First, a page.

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Instructor Class Description

Time Schedule:

Rachel Kalamakis Arteaga
ENGL 111
Seattle Campus

Composition: Literature

Study and practice of good writing; topics derived from reading and discussing stories, poems, essays, and plays. Cannot be taken if student has already received a grade of 2.0 or higher in either ENGL 111, ENGL 121, or ENGL 131.

Class description

Public Humanities in the Pacific Northwest

What is a public intellectual? In this class, we will write for many audiences, both within and beyond the university. We will read literary texts from the Pacific Northwest region to give a local framework to our interpretive arguments. Students will create online portfolios where they will stage literary research, drafting, revision, and public engagement.

Please note that this course will be held in the CIC (Computer Integrated Classroom) in Mary Gates Hall; much of our work in class will involve digital and tech platforms for reading, writing, and peer review.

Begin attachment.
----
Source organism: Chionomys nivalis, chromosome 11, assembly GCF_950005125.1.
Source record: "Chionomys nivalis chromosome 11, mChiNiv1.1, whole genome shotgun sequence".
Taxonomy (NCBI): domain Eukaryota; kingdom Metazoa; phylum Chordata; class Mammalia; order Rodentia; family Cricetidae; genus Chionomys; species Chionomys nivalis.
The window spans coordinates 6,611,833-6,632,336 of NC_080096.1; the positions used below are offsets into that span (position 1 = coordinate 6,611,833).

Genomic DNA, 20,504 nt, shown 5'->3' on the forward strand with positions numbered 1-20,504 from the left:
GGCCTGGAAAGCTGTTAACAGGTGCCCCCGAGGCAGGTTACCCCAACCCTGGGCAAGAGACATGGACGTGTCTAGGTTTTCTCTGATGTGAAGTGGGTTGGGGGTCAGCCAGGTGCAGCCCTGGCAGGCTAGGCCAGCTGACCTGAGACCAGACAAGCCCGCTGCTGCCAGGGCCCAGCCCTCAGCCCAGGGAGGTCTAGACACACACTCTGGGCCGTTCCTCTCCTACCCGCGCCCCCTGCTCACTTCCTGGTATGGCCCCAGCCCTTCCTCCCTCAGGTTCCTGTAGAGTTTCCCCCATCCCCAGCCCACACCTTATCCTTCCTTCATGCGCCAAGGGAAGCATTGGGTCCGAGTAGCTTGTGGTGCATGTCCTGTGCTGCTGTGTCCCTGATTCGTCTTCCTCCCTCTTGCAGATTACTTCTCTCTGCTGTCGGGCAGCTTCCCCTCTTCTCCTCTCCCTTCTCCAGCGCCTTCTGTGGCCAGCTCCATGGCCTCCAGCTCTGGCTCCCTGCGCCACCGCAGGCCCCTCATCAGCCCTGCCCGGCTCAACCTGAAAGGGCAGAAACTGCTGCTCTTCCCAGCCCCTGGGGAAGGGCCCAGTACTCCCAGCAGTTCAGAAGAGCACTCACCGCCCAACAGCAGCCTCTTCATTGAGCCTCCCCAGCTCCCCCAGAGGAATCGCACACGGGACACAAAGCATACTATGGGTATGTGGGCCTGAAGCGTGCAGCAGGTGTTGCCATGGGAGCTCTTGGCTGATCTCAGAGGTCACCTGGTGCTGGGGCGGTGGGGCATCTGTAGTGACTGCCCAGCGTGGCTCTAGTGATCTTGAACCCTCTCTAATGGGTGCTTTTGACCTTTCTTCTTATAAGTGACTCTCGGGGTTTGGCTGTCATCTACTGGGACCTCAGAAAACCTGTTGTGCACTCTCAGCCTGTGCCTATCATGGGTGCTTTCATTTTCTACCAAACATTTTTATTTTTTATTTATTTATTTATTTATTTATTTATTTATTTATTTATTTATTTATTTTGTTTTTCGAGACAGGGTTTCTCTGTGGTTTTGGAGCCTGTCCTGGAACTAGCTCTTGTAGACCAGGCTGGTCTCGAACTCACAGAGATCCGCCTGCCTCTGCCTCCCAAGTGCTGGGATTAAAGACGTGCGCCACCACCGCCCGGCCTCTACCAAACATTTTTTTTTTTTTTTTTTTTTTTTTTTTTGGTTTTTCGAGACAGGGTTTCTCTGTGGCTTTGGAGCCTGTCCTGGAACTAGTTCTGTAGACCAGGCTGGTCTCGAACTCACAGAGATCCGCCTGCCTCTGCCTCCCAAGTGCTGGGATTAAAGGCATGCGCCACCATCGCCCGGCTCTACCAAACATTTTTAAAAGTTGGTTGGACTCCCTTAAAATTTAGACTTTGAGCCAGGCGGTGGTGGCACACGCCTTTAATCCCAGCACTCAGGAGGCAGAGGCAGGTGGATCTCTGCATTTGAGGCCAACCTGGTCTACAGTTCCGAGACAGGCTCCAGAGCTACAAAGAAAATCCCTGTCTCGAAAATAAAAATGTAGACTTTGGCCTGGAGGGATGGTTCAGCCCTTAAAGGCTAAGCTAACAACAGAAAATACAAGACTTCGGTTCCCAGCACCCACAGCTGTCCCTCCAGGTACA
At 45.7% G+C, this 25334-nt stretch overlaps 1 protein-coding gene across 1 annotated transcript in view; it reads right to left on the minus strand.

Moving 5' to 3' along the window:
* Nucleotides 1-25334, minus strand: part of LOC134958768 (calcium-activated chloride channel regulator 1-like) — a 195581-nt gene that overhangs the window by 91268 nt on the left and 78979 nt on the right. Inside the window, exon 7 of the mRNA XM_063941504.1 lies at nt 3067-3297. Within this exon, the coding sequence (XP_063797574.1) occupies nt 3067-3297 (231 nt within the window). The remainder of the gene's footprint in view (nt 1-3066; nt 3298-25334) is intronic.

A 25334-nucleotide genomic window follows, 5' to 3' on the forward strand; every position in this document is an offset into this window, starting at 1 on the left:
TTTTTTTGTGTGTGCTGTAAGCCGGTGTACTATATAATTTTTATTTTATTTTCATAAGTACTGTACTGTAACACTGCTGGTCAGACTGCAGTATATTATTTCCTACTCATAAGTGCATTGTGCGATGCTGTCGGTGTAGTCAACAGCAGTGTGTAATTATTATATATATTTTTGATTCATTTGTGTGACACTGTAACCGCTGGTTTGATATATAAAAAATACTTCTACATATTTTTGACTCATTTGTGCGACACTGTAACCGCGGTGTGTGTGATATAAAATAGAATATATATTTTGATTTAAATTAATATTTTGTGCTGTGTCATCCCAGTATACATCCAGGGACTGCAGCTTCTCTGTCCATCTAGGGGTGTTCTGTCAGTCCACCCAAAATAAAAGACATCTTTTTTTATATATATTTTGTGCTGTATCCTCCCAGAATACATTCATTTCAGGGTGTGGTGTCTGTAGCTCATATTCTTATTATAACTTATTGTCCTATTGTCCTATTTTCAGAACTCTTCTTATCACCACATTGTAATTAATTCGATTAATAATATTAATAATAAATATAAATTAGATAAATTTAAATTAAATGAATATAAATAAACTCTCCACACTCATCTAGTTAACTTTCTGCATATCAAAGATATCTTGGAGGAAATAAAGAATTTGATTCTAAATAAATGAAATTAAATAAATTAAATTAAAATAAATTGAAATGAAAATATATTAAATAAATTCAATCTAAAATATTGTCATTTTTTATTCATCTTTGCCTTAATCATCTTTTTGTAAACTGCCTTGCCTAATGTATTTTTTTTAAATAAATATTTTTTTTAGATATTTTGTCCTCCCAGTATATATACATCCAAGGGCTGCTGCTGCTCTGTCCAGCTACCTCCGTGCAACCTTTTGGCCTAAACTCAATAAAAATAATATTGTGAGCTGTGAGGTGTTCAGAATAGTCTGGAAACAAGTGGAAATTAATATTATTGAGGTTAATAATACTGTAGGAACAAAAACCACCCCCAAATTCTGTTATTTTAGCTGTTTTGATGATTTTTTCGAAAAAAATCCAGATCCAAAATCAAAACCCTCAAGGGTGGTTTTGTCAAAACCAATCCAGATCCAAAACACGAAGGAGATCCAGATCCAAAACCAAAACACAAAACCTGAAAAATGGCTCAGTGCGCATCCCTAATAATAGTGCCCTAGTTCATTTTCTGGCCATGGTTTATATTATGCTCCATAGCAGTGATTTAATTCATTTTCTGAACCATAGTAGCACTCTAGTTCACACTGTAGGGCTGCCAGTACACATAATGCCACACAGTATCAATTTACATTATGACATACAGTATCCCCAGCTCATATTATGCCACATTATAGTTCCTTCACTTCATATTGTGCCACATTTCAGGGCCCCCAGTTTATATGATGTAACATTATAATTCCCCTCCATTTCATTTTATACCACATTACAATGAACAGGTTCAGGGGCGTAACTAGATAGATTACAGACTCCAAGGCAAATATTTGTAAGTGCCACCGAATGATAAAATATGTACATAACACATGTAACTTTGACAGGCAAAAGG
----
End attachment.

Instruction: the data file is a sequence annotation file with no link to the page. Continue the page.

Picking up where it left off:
Student learning goals

To demonstrate an awareness of the strategies that writers use in different writing contexts.

To read, analyze, and synthesize complex texts and incorporate multiple kinds of evidence purposefully in order to generate and support writing.

To produce complex, analytic, persuasive arguments that matter in academic contexts.

To develop flexible strategies for revising, editing, and proofreading writing.

General method of instruction

Seminar, workshop, discussion

Recommended preparation

No prerequisites

Class assignments and grading

You will produce 6 shorter writing assignments of 2-3 pages and 2 major papers of 5-7 pages; you will also engage in a drafting process that will culminate in a final portfolio. I expect you to prepare for and participate in class sessions and conferences, complete all assignments, and reflect upon how your writing exemplifies course outcomes.

The information above is intended to be helpful in choosing courses. Because the instructor may further develop his/her plans for this course, its characteristics are subject to change without notice. In most cases, the official course syllabus will be distributed on the first day of class.
Additional Information
Last Update by Rachel Kalamakis Arteaga
Date: 02/25/2014